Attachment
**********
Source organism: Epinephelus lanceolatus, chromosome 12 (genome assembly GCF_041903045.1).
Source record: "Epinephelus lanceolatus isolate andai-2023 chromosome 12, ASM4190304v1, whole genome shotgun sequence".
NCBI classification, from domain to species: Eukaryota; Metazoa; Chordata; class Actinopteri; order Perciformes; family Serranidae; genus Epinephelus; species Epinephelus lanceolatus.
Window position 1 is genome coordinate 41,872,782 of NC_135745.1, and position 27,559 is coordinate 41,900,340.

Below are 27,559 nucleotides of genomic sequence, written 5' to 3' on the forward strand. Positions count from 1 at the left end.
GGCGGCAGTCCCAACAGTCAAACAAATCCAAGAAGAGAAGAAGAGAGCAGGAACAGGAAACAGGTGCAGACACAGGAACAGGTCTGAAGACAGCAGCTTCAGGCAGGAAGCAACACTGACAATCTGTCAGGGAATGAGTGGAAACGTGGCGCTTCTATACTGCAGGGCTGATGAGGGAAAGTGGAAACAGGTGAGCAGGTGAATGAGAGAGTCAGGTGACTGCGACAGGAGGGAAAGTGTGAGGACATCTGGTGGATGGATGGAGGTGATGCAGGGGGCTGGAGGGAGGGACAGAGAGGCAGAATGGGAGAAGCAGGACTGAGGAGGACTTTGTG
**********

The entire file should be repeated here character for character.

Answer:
Source organism: Epinephelus lanceolatus, chromosome 12 (genome assembly GCF_041903045.1).
Source record: "Epinephelus lanceolatus isolate andai-2023 chromosome 12, ASM4190304v1, whole genome shotgun sequence".
NCBI classification, from domain to species: Eukaryota; Metazoa; Chordata; class Actinopteri; order Perciformes; family Serranidae; genus Epinephelus; species Epinephelus lanceolatus.
Window position 1 is genome coordinate 41,872,782 of NC_135745.1, and position 27,559 is coordinate 41,900,340.

Below are 27,559 nucleotides of genomic sequence, written 5' to 3' on the forward strand. Positions count from 1 at the left end.
GGCGGCAGTCCCAACAGTCAAACAAATCCAAGAAGAGAAGAAGAGAGCAGGAACAGGAAACAGGTGCAGACACAGGAACAGGTCTGAAGACAGCAGCTTCAGGCAGGAAGCAACACTGACAATCTGTCAGGGAATGAGTGGAAACGTGGCGCTTCTATACTGCAGGGCTGATGAGGGAAAGTGGAAACAGGTGAGCAGGTGAATGAGAGAGTCAGGTGACTGCGACAGGAGGGAAAGTGTGAGGACATCTGGTGGATGGATGGAGGTGATGCAGGGGGCTGGAGGGAGGGACAGAGAGGCAGAATGGGAGAAGCAGGACTGAGGAGGACTTTGTG